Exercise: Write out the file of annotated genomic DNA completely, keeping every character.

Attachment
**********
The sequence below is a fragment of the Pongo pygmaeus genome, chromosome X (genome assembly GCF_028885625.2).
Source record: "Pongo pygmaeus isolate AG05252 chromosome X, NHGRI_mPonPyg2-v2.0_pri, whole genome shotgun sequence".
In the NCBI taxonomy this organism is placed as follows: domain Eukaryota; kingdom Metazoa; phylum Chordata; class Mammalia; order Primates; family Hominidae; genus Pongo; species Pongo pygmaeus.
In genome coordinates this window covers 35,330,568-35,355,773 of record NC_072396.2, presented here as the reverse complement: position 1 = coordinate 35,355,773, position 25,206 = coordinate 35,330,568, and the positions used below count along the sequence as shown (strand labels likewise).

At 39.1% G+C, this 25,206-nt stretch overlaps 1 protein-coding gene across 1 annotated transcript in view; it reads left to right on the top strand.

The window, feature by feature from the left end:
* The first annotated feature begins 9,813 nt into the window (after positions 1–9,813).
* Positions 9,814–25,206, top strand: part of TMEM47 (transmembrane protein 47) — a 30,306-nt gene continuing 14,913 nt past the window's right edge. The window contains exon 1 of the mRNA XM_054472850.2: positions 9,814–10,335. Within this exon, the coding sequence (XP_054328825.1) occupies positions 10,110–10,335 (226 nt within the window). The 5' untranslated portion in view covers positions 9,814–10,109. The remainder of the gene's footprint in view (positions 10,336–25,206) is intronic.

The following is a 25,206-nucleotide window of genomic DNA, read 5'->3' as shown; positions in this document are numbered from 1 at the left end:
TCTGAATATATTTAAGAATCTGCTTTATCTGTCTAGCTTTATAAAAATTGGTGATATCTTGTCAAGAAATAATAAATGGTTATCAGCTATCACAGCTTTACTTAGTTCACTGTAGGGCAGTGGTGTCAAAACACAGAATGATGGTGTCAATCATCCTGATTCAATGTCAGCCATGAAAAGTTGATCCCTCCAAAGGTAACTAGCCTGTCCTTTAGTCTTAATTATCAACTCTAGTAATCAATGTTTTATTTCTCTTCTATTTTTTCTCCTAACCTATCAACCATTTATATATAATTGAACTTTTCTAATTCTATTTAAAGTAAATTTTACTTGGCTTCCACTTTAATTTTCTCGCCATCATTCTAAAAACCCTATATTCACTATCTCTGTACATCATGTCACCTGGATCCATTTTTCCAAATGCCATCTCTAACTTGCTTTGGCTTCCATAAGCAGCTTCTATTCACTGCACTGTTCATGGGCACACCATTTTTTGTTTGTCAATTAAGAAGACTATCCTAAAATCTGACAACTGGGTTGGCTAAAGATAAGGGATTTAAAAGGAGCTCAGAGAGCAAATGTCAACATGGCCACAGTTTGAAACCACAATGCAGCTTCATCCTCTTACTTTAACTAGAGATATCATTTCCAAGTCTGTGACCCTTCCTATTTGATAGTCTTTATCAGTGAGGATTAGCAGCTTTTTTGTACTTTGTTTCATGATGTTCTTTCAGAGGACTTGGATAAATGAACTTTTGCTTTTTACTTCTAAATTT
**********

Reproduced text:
The sequence below is a fragment of the Pongo pygmaeus genome, chromosome X (genome assembly GCF_028885625.2).
Source record: "Pongo pygmaeus isolate AG05252 chromosome X, NHGRI_mPonPyg2-v2.0_pri, whole genome shotgun sequence".
In the NCBI taxonomy this organism is placed as follows: domain Eukaryota; kingdom Metazoa; phylum Chordata; class Mammalia; order Primates; family Hominidae; genus Pongo; species Pongo pygmaeus.
In genome coordinates this window covers 35,330,568-35,355,773 of record NC_072396.2, presented here as the reverse complement: position 1 = coordinate 35,355,773, position 25,206 = coordinate 35,330,568, and the positions used below count along the sequence as shown (strand labels likewise).

At 39.1% G+C, this 25,206-nt stretch overlaps 1 protein-coding gene across 1 annotated transcript in view; it reads left to right on the top strand.

The window, feature by feature from the left end:
* The first annotated feature begins 9,813 nt into the window (after positions 1–9,813).
* Positions 9,814–25,206, top strand: part of TMEM47 (transmembrane protein 47) — a 30,306-nt gene continuing 14,913 nt past the window's right edge. The window contains exon 1 of the mRNA XM_054472850.2: positions 9,814–10,335. Within this exon, the coding sequence (XP_054328825.1) occupies positions 10,110–10,335 (226 nt within the window). The 5' untranslated portion in view covers positions 9,814–10,109. The remainder of the gene's footprint in view (positions 10,336–25,206) is intronic.

The following is a 25,206-nucleotide window of genomic DNA, read 5'->3' as shown; positions in this document are numbered from 1 at the left end:
TCTGAATATATTTAAGAATCTGCTTTATCTGTCTAGCTTTATAAAAATTGGTGATATCTTGTCAAGAAATAATAAATGGTTATCAGCTATCACAGCTTTACTTAGTTCACTGTAGGGCAGTGGTGTCAAAACACAGAATGATGGTGTCAATCATCCTGATTCAATGTCAGCCATGAAAAGTTGATCCCTCCAAAGGTAACTAGCCTGTCCTTTAGTCTTAATTATCAACTCTAGTAATCAATGTTTTATTTCTCTTCTATTTTTTCTCCTAACCTATCAACCATTTATATATAATTGAACTTTTCTAATTCTATTTAAAGTAAATTTTACTTGGCTTCCACTTTAATTTTCTCGCCATCATTCTAAAAACCCTATATTCACTATCTCTGTACATCATGTCACCTGGATCCATTTTTCCAAATGCCATCTCTAACTTGCTTTGGCTTCCATAAGCAGCTTCTATTCACTGCACTGTTCATGGGCACACCATTTTTTGTTTGTCAATTAAGAAGACTATCCTAAAATCTGACAACTGGGTTGGCTAAAGATAAGGGATTTAAAAGGAGCTCAGAGAGCAAATGTCAACATGGCCACAGTTTGAAACCACAATGCAGCTTCATCCTCTTACTTTAACTAGAGATATCATTTCCAAGTCTGTGACCCTTCCTATTTGATAGTCTTTATCAGTGAGGATTAGCAGCTTTTTTGTACTTTGTTTCATGATGTTCTTTCAGAGGACTTGGATAAATGAACTTTTGCTTTTTACTTCTAAATTT